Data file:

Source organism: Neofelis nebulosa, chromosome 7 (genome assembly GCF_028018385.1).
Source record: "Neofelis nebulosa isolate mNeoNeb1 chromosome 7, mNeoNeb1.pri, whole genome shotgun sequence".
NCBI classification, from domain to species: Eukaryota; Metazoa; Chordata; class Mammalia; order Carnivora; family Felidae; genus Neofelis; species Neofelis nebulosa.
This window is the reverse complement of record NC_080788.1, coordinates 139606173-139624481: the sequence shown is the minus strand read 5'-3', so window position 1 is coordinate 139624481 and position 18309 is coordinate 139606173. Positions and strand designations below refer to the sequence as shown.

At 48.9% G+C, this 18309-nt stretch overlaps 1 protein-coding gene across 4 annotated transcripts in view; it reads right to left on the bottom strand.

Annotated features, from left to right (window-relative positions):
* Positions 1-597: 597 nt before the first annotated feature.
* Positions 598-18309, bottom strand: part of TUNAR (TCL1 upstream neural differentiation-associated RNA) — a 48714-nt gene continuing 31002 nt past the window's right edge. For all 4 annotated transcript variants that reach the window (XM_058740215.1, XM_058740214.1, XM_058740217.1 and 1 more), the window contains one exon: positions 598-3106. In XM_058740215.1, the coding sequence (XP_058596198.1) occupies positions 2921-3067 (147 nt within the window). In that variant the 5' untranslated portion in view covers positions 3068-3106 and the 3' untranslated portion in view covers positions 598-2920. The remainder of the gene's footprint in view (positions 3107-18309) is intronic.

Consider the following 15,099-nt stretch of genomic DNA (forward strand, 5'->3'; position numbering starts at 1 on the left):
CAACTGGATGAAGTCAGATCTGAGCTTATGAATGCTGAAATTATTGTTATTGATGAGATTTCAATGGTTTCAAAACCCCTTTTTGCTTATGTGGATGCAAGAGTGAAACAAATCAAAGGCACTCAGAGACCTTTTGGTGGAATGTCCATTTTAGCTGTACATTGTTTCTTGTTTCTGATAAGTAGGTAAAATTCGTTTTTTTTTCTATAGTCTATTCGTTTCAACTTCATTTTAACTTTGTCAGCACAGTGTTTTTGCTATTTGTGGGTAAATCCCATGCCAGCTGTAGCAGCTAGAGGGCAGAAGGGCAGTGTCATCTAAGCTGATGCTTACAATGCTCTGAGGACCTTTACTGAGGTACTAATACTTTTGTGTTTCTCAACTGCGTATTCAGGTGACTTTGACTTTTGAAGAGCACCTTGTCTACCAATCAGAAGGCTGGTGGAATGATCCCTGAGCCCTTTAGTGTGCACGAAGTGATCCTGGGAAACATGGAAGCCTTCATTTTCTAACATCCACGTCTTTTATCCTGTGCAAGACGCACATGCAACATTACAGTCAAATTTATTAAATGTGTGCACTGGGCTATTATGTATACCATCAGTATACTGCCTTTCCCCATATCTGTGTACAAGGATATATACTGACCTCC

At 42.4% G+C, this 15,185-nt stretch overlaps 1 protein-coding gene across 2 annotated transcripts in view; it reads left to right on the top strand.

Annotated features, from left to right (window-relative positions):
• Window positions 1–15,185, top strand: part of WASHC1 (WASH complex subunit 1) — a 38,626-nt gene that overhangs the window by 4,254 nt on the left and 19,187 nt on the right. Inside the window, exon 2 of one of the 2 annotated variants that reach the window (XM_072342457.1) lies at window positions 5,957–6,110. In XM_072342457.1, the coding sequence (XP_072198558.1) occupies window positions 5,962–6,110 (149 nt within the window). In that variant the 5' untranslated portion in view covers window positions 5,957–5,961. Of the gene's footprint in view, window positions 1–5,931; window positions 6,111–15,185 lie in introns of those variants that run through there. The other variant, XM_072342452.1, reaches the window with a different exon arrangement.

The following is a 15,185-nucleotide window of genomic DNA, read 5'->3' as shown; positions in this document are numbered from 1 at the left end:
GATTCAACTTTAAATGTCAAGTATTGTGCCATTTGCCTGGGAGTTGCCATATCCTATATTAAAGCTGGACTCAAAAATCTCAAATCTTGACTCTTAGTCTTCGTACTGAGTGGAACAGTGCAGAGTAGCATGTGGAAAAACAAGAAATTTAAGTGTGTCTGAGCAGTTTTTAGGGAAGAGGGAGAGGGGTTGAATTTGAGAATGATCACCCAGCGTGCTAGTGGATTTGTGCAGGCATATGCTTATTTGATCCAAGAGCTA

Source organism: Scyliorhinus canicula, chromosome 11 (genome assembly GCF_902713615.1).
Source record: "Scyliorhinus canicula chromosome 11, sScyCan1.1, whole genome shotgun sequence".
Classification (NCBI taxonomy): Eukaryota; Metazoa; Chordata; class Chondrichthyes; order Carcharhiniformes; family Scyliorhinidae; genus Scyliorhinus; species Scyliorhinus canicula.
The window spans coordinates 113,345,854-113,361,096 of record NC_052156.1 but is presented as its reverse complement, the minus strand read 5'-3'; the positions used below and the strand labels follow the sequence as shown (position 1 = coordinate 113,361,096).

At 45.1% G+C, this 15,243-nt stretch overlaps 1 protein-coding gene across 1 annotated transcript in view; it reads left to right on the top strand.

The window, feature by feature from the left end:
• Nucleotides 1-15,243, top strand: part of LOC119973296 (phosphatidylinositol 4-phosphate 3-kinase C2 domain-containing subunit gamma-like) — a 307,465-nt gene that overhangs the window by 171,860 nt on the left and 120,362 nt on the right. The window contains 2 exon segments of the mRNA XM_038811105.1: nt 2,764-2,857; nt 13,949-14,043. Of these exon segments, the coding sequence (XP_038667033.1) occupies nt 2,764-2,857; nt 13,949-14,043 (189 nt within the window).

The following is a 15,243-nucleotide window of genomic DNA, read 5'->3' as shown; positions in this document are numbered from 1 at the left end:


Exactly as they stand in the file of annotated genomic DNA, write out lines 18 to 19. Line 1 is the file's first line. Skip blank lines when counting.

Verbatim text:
Classification (NCBI taxonomy): Eukaryota; Metazoa; Chordata; class Chondrichthyes; order Carcharhiniformes; family Scyliorhinidae; genus Scyliorhinus; species Scyliorhinus canicula.
The window spans coordinates 113,345,854-113,361,096 of record NC_052156.1 but is presented as its reverse complement, the minus strand read 5'-3'; the positions used below and the strand labels follow the sequence as shown (position 1 = coordinate 113,361,096).